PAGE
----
ElementaryMyDear
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We were discussing inflation in my business studies class the other day and my teacher couldn't answer this question, so I thought I might post it here. What would you say is the answer to this question and why?
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Swanbow
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Deflation, in the long term, is a major headache. It can cause economic stagnation, higher unemployment and increase the burden of debt. Japan is the classic case to look at.

But hyperinflation is a lot worse, just look at Argentina, Zimbabwe and the Weimar Republic.
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futbol
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BC95
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(Original post by ElementaryMyDear)
We were discussing inflation in my business studies class the other day and my teacher couldn't answer this question, so I thought I might post it here. What would you say is the answer to this question and why?
Hey there,

I've written notes on both the advantages and disadvantages of inflation and deflation.

www.petragrade.com/Inflation

www.petragrade.com/Deflation

Perhaps these notes can help you (or anyone else) answer your question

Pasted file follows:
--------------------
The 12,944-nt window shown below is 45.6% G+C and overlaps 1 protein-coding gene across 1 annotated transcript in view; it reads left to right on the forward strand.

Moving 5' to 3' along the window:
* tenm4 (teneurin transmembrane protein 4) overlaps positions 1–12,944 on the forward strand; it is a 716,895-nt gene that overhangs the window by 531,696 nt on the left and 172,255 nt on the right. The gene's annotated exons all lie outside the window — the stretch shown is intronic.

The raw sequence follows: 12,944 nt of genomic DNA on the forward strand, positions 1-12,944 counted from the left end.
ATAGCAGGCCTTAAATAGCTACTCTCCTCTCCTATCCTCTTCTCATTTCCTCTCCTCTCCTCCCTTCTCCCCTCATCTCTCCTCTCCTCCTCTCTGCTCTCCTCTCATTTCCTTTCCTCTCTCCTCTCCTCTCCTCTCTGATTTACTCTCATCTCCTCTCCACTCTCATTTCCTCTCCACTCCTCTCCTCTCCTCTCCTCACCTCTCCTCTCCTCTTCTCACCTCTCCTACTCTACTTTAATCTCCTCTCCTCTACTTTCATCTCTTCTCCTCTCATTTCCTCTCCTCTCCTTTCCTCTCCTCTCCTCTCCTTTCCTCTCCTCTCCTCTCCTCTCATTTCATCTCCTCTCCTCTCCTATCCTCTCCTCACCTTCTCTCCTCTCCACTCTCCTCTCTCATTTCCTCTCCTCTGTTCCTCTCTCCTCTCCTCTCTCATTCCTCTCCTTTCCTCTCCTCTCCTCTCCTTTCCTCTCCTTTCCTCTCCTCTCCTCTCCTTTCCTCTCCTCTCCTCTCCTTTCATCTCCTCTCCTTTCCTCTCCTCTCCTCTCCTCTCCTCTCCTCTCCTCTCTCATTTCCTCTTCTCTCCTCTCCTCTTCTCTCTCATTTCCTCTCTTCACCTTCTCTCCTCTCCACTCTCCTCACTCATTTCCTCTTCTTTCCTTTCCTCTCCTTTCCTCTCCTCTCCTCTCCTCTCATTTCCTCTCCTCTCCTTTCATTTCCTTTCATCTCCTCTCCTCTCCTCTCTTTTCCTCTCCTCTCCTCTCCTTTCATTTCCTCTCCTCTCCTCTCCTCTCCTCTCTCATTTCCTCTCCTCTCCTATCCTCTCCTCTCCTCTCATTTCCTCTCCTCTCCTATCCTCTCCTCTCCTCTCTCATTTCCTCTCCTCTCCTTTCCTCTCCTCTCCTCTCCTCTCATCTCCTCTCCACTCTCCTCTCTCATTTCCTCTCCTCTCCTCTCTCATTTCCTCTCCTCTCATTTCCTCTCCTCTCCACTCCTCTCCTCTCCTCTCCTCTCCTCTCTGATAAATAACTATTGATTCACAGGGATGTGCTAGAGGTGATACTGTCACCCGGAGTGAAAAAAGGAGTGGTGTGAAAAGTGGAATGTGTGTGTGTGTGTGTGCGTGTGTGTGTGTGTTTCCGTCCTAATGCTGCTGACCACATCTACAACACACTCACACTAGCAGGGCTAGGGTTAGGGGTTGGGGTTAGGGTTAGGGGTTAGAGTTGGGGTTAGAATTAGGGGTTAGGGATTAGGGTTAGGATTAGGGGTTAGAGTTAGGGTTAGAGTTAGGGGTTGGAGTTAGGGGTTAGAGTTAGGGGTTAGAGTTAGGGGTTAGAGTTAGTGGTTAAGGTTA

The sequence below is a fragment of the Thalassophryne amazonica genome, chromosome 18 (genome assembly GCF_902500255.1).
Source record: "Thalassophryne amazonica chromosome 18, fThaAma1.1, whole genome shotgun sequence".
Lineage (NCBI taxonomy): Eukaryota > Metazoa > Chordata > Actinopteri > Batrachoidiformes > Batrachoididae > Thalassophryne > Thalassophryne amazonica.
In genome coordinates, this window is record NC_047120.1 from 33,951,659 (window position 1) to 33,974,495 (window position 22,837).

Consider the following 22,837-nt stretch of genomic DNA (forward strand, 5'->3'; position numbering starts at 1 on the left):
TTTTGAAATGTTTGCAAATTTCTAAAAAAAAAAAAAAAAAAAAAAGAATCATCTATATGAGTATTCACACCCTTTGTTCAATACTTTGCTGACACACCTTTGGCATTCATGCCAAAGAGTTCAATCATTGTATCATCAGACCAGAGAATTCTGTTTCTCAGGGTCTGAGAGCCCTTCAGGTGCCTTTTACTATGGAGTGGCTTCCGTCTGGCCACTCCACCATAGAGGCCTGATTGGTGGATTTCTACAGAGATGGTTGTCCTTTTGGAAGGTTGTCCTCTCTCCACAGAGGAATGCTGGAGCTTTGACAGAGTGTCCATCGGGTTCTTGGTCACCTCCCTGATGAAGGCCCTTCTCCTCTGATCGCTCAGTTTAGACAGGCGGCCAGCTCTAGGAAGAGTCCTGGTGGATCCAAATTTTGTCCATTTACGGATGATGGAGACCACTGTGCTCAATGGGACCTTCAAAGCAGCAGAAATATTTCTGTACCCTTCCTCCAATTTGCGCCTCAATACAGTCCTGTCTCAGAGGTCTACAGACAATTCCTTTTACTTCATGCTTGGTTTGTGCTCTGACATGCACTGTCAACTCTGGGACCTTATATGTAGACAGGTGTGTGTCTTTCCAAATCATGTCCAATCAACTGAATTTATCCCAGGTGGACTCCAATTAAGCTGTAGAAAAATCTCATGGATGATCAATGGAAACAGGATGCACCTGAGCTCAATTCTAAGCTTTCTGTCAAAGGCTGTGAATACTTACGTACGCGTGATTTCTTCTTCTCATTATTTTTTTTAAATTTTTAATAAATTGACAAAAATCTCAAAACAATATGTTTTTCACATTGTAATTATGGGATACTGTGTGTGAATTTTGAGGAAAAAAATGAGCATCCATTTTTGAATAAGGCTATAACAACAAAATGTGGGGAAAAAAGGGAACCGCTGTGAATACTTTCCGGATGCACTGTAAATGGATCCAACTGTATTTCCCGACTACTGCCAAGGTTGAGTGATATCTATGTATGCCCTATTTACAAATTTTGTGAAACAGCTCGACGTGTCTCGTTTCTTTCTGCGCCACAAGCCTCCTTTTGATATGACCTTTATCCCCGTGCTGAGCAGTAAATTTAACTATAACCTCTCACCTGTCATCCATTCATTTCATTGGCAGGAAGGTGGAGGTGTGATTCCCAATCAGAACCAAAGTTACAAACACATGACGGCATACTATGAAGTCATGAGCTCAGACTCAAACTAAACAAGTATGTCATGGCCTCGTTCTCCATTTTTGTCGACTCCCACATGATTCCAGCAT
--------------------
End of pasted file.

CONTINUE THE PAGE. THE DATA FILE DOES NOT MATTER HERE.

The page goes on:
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User1255194
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Hyperinflation is a lot worse than relatively weak deflation - something we might experience quite soon.

Didn't Zimbabwe have inflation of 80 billion percent or something crazy?


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Rakas21
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Let me put it to you this way.. the Austrians wrote a book about hyperinflation released in 1923... it's called 'When money dies'.

Deflation at the extreme is bad because it reduces demand, investment and wages but humans always need to eat or use transport so there's a floor to the damage it can do. Hyperinflation on the other hand would make anybody with a knowledge of economics crap themselves were it to occur, when the pound in your pocket can't buy the loaf of bread that it bought this morning people will lose all faith in money and it will become useless as its value collapses, it has dreadful social implications, not least the likely collapse of the government.

The deflation the UK will see soon is mainly related to lower import costs of food and energy. With low wage growth and people feeling a bit squeezed it's more likely to act in a similar way to a short term tax cut than have any real effect on consumption/saving.
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